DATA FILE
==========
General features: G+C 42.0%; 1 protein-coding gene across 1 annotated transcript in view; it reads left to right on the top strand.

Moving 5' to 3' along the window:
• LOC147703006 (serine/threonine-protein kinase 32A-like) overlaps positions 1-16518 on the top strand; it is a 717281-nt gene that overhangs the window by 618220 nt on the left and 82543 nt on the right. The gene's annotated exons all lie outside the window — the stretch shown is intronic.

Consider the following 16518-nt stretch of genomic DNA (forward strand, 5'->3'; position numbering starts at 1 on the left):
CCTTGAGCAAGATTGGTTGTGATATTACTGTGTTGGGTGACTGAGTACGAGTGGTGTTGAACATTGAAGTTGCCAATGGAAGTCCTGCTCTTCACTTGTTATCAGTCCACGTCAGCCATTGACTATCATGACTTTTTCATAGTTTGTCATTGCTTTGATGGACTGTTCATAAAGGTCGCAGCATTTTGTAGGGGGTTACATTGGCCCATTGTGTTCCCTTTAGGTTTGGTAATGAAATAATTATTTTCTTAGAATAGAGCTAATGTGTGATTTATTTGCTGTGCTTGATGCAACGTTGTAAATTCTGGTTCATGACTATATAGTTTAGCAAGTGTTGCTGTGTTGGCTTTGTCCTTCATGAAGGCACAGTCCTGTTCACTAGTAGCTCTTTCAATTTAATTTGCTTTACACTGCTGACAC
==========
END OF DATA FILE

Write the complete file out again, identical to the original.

General features: G+C 42.0%; 1 protein-coding gene across 1 annotated transcript in view; it reads left to right on the top strand.

Moving 5' to 3' along the window:
• LOC147703006 (serine/threonine-protein kinase 32A-like) overlaps positions 1-16518 on the top strand; it is a 717281-nt gene that overhangs the window by 618220 nt on the left and 82543 nt on the right. The gene's annotated exons all lie outside the window — the stretch shown is intronic.

Consider the following 16518-nt stretch of genomic DNA (forward strand, 5'->3'; position numbering starts at 1 on the left):
CCTTGAGCAAGATTGGTTGTGATATTACTGTGTTGGGTGACTGAGTACGAGTGGTGTTGAACATTGAAGTTGCCAATGGAAGTCCTGCTCTTCACTTGTTATCAGTCCACGTCAGCCATTGACTATCATGACTTTTTCATAGTTTGTCATTGCTTTGATGGACTGTTCATAAAGGTCGCAGCATTTTGTAGGGGGTTACATTGGCCCATTGTGTTCCCTTTAGGTTTGGTAATGAAATAATTATTTTCTTAGAATAGAGCTAATGTGTGATTTATTTGCTGTGCTTGATGCAACGTTGTAAATTCTGGTTCATGACTATATAGTTTAGCAAGTGTTGCTGTGTTGGCTTTGTCCTTCATGAAGGCACAGTCCTGTTCACTAGTAGCTCTTTCAATTTAATTTGCTTTACACTGCTGACAC